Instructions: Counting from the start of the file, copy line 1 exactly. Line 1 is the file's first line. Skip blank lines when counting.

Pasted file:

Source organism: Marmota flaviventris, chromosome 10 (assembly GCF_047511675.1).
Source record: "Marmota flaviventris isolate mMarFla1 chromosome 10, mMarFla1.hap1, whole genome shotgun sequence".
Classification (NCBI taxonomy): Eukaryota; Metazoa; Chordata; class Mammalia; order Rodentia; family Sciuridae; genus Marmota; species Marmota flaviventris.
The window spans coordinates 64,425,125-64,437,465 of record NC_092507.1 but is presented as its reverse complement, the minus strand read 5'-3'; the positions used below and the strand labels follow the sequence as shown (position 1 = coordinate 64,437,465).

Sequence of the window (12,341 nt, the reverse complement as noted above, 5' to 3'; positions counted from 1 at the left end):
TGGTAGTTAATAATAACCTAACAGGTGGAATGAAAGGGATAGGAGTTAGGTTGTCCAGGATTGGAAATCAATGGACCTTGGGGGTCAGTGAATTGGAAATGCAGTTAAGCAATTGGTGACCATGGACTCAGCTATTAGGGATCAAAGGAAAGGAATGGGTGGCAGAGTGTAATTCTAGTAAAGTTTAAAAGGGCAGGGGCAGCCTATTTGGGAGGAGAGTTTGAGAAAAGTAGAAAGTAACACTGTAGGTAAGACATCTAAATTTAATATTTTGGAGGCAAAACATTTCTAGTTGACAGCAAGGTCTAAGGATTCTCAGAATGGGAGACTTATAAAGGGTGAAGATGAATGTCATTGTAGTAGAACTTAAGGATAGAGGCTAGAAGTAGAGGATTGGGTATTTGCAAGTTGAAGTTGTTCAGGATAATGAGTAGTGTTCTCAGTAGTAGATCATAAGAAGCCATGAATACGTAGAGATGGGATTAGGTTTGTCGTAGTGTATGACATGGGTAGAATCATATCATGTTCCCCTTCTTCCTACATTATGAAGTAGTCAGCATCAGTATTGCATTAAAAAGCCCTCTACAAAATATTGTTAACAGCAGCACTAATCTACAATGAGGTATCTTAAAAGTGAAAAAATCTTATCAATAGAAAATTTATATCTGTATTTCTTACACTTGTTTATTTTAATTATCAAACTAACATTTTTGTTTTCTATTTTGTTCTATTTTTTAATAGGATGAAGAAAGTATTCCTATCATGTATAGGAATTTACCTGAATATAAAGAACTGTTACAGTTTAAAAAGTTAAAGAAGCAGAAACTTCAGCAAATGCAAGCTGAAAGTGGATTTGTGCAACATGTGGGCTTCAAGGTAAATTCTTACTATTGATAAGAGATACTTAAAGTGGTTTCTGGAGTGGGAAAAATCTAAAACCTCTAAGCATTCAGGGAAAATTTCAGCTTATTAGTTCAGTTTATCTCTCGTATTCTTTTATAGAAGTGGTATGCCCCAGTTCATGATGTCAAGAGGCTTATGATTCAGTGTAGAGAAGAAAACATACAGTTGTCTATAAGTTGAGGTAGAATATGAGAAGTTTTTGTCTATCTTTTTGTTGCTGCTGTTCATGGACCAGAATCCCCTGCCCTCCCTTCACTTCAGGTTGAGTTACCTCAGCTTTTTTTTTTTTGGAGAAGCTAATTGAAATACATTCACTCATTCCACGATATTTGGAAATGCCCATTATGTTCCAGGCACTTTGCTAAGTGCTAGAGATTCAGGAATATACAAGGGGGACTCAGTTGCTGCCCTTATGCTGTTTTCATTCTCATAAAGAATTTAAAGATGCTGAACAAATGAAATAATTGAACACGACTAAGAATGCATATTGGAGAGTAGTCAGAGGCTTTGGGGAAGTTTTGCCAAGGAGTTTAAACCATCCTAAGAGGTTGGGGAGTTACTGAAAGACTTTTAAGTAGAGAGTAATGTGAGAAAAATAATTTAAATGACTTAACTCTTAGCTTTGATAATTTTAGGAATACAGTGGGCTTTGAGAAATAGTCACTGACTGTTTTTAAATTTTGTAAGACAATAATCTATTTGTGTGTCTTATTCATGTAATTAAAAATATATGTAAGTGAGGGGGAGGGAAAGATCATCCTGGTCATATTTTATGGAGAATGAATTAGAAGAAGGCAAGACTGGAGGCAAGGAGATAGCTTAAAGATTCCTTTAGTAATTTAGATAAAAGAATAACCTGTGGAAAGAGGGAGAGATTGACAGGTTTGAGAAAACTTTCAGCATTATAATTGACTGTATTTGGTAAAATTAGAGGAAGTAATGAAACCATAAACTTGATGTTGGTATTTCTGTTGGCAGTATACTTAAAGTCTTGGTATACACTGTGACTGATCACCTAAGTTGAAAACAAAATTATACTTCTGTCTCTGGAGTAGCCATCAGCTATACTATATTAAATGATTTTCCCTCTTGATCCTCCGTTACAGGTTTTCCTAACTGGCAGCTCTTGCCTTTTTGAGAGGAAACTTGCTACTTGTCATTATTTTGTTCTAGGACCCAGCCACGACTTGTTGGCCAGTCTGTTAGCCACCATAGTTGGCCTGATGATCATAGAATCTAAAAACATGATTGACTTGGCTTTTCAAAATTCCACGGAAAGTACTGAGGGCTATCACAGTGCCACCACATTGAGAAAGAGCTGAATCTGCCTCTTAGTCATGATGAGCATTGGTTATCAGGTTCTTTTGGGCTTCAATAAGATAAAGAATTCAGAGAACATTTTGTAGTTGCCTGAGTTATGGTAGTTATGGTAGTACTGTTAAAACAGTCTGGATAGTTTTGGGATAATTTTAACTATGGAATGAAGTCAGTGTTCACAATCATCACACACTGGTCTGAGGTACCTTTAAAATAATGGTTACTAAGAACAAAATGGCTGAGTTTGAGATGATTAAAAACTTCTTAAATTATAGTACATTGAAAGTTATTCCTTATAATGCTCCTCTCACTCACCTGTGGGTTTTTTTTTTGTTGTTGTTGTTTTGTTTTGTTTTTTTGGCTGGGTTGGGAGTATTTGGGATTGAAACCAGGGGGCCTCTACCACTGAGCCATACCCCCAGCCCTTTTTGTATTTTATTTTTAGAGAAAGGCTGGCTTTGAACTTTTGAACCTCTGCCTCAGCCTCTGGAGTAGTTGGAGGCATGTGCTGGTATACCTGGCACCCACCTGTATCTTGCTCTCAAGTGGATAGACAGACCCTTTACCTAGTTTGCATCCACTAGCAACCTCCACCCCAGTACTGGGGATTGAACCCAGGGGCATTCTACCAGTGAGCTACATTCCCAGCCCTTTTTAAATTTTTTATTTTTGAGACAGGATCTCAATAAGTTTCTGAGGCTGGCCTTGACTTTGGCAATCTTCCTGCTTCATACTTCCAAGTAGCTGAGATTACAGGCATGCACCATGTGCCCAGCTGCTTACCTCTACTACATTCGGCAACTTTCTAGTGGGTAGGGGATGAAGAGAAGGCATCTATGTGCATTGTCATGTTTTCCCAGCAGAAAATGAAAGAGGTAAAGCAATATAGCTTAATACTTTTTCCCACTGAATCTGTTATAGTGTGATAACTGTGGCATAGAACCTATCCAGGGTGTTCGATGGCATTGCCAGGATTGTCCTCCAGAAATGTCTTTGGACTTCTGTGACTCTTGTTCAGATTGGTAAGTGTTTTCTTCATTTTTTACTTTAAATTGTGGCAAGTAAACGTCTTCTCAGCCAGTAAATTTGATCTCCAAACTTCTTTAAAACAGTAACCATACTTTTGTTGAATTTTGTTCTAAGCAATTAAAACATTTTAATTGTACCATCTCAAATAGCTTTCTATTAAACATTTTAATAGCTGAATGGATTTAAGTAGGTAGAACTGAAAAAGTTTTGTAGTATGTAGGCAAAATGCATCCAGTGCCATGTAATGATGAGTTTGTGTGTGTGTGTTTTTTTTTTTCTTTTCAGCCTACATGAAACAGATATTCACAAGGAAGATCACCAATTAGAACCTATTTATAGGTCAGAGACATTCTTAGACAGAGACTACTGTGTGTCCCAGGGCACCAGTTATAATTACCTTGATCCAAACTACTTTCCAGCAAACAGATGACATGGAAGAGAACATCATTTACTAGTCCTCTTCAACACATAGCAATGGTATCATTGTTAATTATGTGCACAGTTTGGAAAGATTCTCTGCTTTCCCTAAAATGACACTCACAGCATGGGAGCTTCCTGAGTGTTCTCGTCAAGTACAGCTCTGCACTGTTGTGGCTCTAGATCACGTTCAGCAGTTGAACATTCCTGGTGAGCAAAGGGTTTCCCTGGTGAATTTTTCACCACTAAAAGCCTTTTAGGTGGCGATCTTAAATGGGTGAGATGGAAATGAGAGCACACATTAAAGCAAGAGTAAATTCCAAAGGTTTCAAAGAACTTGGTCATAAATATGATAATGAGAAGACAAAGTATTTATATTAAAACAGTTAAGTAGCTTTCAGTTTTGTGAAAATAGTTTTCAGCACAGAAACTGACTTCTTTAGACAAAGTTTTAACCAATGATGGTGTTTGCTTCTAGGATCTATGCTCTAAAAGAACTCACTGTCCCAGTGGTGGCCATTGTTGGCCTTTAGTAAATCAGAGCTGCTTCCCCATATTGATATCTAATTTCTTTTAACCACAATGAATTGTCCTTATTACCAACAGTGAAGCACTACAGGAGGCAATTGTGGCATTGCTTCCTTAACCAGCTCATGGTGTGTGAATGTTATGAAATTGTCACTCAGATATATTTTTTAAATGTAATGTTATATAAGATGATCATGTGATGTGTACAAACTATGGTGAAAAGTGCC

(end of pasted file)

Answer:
Source organism: Marmota flaviventris, chromosome 10 (assembly GCF_047511675.1).